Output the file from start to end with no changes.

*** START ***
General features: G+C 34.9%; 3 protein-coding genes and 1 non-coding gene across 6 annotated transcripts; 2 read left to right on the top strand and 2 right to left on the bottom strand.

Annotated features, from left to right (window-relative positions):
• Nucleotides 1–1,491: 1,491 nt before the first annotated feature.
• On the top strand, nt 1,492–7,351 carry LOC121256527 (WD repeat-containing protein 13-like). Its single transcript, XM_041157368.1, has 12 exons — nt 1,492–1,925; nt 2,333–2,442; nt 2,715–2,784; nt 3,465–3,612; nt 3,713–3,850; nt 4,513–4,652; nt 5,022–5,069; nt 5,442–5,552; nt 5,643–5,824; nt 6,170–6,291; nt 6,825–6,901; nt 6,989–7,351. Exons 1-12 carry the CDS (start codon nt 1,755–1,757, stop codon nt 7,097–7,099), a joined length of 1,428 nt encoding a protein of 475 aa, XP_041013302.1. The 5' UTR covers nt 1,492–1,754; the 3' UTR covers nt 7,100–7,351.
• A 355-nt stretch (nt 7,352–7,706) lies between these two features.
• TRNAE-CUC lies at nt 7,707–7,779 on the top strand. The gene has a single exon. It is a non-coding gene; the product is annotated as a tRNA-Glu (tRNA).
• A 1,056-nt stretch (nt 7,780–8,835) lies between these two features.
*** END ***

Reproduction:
General features: G+C 34.9%; 3 protein-coding genes and 1 non-coding gene across 6 annotated transcripts; 2 read left to right on the top strand and 2 right to left on the bottom strand.

Annotated features, from left to right (window-relative positions):
• Nucleotides 1–1,491: 1,491 nt before the first annotated feature.
• On the top strand, nt 1,492–7,351 carry LOC121256527 (WD repeat-containing protein 13-like). Its single transcript, XM_041157368.1, has 12 exons — nt 1,492–1,925; nt 2,333–2,442; nt 2,715–2,784; nt 3,465–3,612; nt 3,713–3,850; nt 4,513–4,652; nt 5,022–5,069; nt 5,442–5,552; nt 5,643–5,824; nt 6,170–6,291; nt 6,825–6,901; nt 6,989–7,351. Exons 1-12 carry the CDS (start codon nt 1,755–1,757, stop codon nt 7,097–7,099), a joined length of 1,428 nt encoding a protein of 475 aa, XP_041013302.1. The 5' UTR covers nt 1,492–1,754; the 3' UTR covers nt 7,100–7,351.
• A 355-nt stretch (nt 7,352–7,706) lies between these two features.
• TRNAE-CUC lies at nt 7,707–7,779 on the top strand. The gene has a single exon. It is a non-coding gene; the product is annotated as a tRNA-Glu (tRNA).
• A 1,056-nt stretch (nt 7,780–8,835) lies between these two features.